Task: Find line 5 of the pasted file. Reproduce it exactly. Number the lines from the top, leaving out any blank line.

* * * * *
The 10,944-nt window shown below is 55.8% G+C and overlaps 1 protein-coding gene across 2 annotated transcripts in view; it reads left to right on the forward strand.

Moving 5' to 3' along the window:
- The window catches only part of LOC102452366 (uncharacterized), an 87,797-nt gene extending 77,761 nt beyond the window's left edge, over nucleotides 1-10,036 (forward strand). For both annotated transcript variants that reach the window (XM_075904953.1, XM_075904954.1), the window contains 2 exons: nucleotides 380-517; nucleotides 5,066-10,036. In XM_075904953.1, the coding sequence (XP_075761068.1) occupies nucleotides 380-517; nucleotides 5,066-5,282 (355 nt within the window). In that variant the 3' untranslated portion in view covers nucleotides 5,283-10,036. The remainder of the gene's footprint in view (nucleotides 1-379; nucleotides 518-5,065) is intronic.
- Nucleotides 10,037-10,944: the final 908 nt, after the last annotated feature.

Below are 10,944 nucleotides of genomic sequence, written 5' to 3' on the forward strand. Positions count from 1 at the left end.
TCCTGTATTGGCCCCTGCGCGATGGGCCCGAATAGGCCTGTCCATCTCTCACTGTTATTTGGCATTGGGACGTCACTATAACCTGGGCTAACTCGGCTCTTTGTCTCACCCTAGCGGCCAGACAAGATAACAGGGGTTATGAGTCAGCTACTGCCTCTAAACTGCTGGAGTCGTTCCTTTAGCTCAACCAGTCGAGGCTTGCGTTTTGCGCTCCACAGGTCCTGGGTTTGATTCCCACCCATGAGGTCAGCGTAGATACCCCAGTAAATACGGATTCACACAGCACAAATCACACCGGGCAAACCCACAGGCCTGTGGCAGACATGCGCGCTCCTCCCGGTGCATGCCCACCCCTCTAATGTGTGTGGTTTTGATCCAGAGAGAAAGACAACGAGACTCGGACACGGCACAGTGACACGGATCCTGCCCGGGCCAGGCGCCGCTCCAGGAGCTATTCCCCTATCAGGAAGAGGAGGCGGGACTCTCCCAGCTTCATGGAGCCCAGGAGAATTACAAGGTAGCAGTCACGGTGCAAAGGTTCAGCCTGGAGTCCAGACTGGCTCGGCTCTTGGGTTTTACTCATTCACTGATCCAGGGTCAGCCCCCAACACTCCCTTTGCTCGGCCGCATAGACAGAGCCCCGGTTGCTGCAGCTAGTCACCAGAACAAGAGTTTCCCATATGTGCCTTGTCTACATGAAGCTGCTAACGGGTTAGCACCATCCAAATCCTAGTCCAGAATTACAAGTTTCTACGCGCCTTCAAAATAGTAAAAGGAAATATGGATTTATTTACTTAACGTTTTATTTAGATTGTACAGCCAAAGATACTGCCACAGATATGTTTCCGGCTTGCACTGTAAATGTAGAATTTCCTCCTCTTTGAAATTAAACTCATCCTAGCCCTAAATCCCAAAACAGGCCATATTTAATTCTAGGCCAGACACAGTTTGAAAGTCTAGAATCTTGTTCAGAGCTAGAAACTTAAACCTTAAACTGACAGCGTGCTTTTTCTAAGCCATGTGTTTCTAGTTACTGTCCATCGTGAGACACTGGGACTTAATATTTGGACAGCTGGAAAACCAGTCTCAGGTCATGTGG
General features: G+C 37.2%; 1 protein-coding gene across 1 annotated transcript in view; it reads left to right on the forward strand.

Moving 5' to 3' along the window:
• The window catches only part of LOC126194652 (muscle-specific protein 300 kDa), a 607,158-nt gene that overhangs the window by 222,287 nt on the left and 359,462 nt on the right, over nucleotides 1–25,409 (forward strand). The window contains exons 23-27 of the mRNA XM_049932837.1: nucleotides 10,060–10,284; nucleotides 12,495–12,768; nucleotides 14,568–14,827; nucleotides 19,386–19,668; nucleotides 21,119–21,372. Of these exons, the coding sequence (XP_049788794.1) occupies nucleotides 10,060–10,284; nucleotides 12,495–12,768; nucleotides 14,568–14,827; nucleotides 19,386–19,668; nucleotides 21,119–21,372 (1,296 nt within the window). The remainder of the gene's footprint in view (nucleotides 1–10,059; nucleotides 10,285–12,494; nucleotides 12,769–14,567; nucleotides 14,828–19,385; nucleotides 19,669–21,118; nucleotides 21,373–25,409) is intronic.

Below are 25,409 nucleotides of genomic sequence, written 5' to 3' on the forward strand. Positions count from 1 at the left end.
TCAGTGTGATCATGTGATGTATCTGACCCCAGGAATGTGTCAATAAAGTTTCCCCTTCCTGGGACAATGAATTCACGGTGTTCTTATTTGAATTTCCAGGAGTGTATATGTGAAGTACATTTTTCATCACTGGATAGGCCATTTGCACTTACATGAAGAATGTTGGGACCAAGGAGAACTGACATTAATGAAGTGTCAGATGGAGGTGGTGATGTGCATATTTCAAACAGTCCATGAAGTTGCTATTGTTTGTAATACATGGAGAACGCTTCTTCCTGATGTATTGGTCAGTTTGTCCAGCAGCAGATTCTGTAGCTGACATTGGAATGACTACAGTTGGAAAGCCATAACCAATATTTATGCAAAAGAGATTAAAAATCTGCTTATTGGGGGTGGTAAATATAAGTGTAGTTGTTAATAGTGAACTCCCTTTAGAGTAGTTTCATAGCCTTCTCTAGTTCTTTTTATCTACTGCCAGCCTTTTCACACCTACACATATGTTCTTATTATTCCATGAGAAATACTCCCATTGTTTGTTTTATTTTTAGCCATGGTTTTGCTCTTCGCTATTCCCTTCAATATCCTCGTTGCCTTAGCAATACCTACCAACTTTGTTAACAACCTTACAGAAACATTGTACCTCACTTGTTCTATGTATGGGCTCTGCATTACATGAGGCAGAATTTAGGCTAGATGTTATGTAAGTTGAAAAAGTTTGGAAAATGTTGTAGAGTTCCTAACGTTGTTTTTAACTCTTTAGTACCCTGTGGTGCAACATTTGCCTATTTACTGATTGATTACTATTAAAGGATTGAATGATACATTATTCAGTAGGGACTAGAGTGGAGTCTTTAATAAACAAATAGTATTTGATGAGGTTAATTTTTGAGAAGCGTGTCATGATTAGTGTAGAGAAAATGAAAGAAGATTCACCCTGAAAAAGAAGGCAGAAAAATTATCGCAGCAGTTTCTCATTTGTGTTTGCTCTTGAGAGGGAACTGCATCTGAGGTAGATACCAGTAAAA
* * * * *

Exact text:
Below are 10,944 nucleotides of genomic sequence, written 5' to 3' on the forward strand. Positions count from 1 at the left end.